Dear 27/5 or How to Make Freshie Life Difficult

Photo credit Sean Hale @seanhaleyeah

I hate generalizations, but I am pretty sure that if I asked across the Freshieverse what skill Freshies dread the most, the majority would answer: the 27/5. How can such a simple exercise become the plight of a Freshie’s existence so quickly?

My experience with the 27/5 was the same as any other skater who had never heard of it before. There was already so much new and mysterious vocabulary to learn in derby, such as “eat the baby”, “goat”, and “mohawk” to name just a few, that the first time I heard “27/5”, I did not know what to think of it because I had no clue what it was. What the Vets told me is that in order to pass my minimum skills, I had to skate around the track at least twenty-seven times in five minutes or less.

Let’s process that thought for a second. 27 laps in 5 minutes. Broken down, it is 1 lap every 11 seconds.

I did not ask why five minutes, and why twenty-seven laps. In the past, it was twenty-five laps. I do not know who decided this particular exercise would be part of the answer to judging who gets to scrimmage, and who gets stuck in the Freshie corner for two hours. Because let’s be honest, the first time I put on a pair of skates and went rolling around, completely uncoordinated like the baby giraffe that I was, I thought speeding around the track was for Olympic athletes who did speed skating since age 3. I was very new and very unprepared to say the least.

Therefore, the 27/5 finally took its full meaning when the day came and we were asked (with a smile) to do it. Barely two months in the Freshie program, I believed that I was going to die, just like those folks back in the 1800s who rode a train for the first time at 5 mph and thought they would die. Same deal. Only difference was I would skate faster than 5 mph.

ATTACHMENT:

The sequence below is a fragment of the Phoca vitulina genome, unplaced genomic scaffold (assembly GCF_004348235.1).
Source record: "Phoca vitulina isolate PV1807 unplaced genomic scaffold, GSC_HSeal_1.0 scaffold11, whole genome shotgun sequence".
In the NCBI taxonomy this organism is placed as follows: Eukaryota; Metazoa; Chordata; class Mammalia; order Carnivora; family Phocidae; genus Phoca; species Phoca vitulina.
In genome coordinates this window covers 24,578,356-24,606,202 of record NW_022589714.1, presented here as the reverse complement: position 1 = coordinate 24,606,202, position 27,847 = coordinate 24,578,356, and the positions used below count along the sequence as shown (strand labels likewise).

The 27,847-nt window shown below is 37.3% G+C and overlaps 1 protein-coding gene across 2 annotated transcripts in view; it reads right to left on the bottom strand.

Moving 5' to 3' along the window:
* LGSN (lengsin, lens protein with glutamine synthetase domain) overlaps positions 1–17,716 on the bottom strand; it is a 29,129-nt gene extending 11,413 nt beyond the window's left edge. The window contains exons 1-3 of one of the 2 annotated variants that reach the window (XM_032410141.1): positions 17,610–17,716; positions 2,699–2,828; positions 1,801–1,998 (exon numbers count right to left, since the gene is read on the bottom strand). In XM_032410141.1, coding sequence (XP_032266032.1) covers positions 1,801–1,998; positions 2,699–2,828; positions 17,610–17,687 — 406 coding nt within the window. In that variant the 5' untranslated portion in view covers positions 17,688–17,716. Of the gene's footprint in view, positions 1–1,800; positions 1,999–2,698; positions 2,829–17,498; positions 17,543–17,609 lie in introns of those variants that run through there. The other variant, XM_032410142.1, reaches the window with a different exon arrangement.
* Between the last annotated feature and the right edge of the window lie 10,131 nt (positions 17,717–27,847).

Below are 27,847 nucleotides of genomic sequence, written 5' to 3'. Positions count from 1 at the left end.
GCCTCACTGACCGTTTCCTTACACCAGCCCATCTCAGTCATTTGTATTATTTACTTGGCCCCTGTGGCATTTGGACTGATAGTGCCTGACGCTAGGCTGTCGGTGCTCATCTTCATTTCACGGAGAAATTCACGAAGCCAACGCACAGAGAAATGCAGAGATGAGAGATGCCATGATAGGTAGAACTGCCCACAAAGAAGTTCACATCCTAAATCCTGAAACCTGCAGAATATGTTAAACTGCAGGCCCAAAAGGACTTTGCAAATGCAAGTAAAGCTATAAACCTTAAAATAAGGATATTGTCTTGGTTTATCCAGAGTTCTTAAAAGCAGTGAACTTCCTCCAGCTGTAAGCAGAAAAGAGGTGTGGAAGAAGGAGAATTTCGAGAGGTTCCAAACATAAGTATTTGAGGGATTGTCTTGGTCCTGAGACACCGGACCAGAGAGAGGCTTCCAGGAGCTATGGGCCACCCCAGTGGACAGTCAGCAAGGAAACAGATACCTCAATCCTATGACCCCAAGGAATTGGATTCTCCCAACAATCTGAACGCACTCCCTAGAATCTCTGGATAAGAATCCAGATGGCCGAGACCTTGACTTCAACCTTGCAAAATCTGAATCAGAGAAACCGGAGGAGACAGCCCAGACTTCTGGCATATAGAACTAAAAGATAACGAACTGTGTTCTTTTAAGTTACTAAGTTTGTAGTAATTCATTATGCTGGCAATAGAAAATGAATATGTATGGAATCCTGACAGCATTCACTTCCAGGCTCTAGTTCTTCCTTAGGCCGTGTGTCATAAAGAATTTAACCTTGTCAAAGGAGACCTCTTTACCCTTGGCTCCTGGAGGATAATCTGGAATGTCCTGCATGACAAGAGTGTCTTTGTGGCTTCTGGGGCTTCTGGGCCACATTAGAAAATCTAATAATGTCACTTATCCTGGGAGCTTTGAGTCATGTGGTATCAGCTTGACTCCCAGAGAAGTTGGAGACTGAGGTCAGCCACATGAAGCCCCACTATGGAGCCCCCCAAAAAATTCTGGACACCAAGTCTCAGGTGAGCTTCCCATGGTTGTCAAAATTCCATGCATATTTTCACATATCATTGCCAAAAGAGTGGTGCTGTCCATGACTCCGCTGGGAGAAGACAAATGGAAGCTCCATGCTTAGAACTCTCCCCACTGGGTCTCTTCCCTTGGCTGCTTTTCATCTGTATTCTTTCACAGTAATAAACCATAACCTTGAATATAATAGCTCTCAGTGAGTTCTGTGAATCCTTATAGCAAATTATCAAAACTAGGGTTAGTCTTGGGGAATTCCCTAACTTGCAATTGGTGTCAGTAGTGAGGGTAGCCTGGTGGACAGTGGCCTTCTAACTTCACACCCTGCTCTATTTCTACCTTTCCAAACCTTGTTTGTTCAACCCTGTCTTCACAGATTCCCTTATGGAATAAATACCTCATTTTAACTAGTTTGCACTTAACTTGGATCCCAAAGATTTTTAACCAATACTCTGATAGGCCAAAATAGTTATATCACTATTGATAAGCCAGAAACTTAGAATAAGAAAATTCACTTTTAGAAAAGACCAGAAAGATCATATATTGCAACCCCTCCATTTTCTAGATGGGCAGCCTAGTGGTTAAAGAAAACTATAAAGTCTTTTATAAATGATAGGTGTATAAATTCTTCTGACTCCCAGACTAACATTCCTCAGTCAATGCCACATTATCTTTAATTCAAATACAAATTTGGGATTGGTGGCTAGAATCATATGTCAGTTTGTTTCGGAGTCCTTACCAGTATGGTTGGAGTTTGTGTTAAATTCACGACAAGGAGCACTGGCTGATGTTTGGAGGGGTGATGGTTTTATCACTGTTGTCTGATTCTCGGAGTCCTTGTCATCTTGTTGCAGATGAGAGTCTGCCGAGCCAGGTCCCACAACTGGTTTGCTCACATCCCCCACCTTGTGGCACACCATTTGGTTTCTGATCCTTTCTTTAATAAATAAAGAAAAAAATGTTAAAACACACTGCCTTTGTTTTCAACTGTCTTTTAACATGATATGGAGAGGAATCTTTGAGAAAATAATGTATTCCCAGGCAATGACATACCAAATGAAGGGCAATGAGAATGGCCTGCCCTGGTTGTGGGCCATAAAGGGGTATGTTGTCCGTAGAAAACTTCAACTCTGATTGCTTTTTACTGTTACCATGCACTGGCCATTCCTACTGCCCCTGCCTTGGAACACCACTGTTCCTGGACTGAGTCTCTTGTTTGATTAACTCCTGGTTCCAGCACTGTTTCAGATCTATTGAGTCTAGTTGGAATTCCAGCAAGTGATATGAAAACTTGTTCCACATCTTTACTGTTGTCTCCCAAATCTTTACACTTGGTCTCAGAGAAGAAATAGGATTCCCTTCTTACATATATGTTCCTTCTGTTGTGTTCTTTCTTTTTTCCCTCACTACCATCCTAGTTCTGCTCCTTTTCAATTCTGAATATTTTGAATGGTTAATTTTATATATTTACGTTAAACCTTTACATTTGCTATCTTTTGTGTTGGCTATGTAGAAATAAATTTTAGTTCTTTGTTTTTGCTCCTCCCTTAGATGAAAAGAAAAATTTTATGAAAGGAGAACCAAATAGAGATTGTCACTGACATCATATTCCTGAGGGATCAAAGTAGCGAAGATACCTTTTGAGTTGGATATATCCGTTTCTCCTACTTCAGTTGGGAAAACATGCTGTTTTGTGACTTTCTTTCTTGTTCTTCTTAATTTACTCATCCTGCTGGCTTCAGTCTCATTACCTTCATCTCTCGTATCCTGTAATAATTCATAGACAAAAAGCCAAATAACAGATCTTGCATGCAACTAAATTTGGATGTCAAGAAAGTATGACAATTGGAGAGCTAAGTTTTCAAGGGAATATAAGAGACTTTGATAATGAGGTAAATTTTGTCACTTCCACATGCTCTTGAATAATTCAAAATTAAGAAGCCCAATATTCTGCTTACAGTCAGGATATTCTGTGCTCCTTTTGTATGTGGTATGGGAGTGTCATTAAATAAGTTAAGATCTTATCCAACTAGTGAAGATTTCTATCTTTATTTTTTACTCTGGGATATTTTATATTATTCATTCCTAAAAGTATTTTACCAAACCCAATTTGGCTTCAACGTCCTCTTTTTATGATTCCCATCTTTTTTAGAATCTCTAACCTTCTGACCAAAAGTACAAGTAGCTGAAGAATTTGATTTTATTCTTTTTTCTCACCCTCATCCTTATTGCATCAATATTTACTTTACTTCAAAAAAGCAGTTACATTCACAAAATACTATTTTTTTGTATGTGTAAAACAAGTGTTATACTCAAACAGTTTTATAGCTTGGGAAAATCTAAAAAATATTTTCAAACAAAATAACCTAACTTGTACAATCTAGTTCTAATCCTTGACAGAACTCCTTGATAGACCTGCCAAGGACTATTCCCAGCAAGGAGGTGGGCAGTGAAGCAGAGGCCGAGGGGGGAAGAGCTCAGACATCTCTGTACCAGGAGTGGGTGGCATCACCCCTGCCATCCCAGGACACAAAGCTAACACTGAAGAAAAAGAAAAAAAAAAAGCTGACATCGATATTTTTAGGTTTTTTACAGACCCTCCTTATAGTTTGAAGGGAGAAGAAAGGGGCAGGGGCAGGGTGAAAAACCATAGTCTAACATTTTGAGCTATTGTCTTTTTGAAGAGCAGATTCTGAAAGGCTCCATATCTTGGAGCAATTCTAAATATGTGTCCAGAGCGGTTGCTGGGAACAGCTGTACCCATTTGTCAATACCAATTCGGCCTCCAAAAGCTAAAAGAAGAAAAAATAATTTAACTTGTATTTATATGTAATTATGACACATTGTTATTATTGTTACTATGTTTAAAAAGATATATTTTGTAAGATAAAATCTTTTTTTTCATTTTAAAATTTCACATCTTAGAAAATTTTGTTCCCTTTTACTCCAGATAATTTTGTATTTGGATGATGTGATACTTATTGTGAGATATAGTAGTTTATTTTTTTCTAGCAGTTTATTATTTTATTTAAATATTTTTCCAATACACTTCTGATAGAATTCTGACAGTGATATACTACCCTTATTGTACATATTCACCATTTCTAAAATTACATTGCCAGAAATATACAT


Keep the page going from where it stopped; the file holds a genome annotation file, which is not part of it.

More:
There I was, shaking in my boots. My stomach tightened like a rock, and the anxiety rose up like mercury in a thermometer. One of the Vets looked at us, witnessed the terror in our baby giraffes’ eyes, and said: “Don’t worry about the number of laps, I sucked my first time! Just do your best! You can only go up from there!” Another Vet stood in the center of the track, and shouted at me: “I’m counting for you!”

Right. I looked at the oddly shaped track and thought, “Twenty-seven times.” How did you skate around a track that was not round to begin with? A Vet threw out there, “Skate the diamond!” Confusion settled in my brain. What was a “diamond”? No time left. It was real. It was VERY real. I looked around and saw my Freshie mates spaced out on the track ahead of me. I could not back out now. My counting partner gave me the thumbs up. My stomach flipped like a burger on the griddle pan as I took a deep breath. The whistle blew and I just went.

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Photo credit Sean Hale @seanhaleyeah

I skated as fast as I could. My breathing got heavier. My vision narrowed. My heart thumped like a beast inside my rib cage. In between breaths, I heard cheers. Lots of cheers. Every here and then, I saw people smiling and giving me more thumbs up. How many laps already? 3. Gosh, it felt like 15. Five minutes they said. More like five hours in my book. Twenty-seven times. Gosh! My trucks felt tight, my form was crap, I followed the shape of the track and braked at every turn… because I did not know what a “diamond” was! In between blank thoughts and blood pumping in my dizzy head, my left leg had turned into a useless limb almost immediately. I dragged the dead leg as best as I could. How many laps? “5… 11…. keep going Kiki! 15…. 1 minute left… Go Kiki, go! thirty seconds left… 20…  21… Time!”

My jello legs gave way, and I thanked the heavens as soon as the whistle marked the end of this medieval torture. While I recovered, my counting partner came up to me and patted me on the shoulder. “You did great for a first time! You will get better, I promise!”